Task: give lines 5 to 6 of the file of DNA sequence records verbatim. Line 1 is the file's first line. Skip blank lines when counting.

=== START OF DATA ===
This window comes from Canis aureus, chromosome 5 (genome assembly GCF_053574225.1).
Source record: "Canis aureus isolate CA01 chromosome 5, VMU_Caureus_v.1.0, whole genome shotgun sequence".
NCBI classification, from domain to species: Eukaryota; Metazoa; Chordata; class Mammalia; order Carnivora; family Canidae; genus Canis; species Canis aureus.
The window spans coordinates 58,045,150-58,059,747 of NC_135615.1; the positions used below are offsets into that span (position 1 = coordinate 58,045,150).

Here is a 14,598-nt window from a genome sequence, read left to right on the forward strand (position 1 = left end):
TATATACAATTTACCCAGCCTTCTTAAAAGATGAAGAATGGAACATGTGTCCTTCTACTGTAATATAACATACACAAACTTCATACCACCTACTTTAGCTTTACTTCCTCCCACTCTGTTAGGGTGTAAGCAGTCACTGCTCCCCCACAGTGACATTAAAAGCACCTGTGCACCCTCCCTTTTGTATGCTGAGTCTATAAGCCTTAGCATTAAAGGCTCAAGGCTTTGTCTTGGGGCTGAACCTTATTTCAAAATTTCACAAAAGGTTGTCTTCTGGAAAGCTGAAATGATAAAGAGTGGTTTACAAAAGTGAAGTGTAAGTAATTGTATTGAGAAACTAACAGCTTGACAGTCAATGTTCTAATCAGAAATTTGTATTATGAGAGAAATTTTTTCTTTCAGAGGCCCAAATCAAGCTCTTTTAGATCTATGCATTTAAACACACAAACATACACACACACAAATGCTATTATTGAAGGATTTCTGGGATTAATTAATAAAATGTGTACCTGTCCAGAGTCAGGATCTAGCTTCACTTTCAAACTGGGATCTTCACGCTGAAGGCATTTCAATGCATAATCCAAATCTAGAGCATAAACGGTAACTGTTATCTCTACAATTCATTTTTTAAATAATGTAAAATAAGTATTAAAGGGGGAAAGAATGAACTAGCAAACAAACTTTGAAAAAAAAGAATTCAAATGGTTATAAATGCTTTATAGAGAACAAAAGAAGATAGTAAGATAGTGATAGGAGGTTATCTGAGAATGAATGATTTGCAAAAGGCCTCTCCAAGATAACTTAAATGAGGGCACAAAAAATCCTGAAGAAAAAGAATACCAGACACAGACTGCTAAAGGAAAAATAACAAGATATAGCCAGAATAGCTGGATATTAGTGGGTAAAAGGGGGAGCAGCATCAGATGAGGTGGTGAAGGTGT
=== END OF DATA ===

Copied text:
Here is a 14,598-nt window from a genome sequence, read left to right on the forward strand (position 1 = left end):
TATATACAATTTACCCAGCCTTCTTAAAAGATGAAGAATGGAACATGTGTCCTTCTACTGTAATATAACATACACAAACTTCATACCACCTACTTTAGCTTTACTTCCTCCCACTCTGTTAGGGTGTAAGCAGTCACTGCTCCCCCACAGTGACATTAAAAGCACCTGTGCACCCTCCCTTTTGTATGCTGAGTCTATAAGCCTTAGCATTAAAGGCTCAAGGCTTTGTCTTGGGGCTGAACCTTATTTCAAAATTTCACAAAAGGTTGTCTTCTGGAAAGCTGAAATGATAAAGAGTGGTTTACAAAAGTGAAGTGTAAGTAATTGTATTGAGAAACTAACAGCTTGACAGTCAATGTTCTAATCAGAAATTTGTATTATGAGAGAAATTTTTTCTTTCAGAGGCCCAAATCAAGCTCTTTTAGATCTATGCATTTAAACACACAAACATACACACACACAAATGCTATTATTGAAGGATTTCTGGGATTAATTAATAAAATGTGTACCTGTCCAGAGTCAGGATCTAGCTTCACTTTCAAACTGGGATCTTCACGCTGAAGGCATTTCAATGCATAATCCAAATCTAGAGCATAAACGGTAACTGTTATCTCTACAATTCATTTTTTAAATAATGTAAAATAAGTATTAAAGGGGGAAAGAATGAACTAGCAAACAAACTTTGAAAAAAAAGAATTCAAATGGTTATAAATGCTTTATAGAGAACAAAAGAAGATAGTAAGATAGTGATAGGAGGTTATCTGAGAATGAATGATTTGCAAAAGGCCTCTCCAAGATAACTTAAATGAGGGCACAAAAAATCCTGAAGAAAAAGAATACCAGACACAGACTGCTAAAGGAAAAATAACAAGATATAGCCAGAATAGCTGGATATTAGTGGGTAAAAGGGGGAGCAGCATCAGATGAGGTGGTGAAGGTGT